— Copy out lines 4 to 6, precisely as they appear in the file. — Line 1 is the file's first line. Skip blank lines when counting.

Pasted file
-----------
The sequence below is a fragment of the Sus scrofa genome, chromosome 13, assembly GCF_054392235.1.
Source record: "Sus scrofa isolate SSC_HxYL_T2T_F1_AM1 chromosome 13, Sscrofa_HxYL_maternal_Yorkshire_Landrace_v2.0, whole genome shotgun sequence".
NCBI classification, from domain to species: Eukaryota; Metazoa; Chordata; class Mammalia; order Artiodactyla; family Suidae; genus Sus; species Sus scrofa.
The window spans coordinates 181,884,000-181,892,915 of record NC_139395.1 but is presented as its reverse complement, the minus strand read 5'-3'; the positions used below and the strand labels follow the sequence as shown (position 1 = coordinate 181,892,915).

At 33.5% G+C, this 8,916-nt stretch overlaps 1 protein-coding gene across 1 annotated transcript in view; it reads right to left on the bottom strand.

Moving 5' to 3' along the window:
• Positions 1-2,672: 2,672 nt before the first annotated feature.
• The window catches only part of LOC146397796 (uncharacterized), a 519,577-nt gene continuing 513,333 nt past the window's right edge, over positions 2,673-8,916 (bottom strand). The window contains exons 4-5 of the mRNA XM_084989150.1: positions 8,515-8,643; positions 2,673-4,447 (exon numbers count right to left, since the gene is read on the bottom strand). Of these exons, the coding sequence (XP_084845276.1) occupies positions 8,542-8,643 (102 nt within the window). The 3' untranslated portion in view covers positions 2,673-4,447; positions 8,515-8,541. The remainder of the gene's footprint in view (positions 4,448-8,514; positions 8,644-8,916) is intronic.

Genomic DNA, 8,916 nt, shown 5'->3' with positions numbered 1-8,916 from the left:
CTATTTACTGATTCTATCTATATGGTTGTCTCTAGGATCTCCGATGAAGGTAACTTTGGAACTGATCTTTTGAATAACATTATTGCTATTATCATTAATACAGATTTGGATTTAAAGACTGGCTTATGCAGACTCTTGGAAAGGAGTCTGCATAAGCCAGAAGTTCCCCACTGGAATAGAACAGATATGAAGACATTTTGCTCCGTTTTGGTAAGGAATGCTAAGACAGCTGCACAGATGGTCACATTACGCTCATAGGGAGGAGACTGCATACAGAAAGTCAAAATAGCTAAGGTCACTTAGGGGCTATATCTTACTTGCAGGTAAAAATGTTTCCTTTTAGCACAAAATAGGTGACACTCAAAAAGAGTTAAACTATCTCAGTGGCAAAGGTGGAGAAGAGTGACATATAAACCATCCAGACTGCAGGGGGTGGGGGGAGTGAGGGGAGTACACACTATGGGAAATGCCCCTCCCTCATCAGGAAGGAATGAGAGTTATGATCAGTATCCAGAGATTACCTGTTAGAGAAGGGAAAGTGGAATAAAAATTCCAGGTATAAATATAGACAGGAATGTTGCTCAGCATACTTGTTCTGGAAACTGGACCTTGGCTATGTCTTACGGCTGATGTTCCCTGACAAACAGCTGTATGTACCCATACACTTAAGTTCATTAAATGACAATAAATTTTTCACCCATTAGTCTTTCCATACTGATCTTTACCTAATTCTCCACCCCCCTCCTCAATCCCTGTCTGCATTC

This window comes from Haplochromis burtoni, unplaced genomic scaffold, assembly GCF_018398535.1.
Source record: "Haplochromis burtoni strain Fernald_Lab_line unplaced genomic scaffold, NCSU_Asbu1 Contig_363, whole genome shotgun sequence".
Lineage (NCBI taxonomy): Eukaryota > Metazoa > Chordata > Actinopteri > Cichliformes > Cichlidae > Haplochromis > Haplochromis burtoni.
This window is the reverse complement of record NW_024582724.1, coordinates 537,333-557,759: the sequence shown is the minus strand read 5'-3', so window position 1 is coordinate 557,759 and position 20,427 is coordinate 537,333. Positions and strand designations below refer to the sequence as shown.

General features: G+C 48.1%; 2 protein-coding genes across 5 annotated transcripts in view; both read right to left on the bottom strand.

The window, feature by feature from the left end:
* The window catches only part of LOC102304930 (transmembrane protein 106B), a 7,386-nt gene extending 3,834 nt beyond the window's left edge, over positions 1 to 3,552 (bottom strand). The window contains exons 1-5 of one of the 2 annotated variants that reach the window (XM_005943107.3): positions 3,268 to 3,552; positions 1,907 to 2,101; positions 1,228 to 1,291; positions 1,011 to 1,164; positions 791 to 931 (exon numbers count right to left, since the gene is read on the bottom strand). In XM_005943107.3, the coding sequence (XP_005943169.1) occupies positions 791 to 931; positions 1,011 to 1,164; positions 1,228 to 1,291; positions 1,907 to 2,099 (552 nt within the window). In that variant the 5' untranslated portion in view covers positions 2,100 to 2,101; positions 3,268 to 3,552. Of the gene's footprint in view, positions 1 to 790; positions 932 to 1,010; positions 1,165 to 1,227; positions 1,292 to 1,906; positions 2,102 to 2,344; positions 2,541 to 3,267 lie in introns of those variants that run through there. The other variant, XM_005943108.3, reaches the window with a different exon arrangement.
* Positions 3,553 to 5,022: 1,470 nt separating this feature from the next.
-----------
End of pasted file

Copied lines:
The window spans coordinates 181,884,000-181,892,915 of record NC_139395.1 but is presented as its reverse complement, the minus strand read 5'-3'; the positions used below and the strand labels follow the sequence as shown (position 1 = coordinate 181,892,915).

At 33.5% G+C, this 8,916-nt stretch overlaps 1 protein-coding gene across 1 annotated transcript in view; it reads right to left on the bottom strand.

Moving 5' to 3' along the window: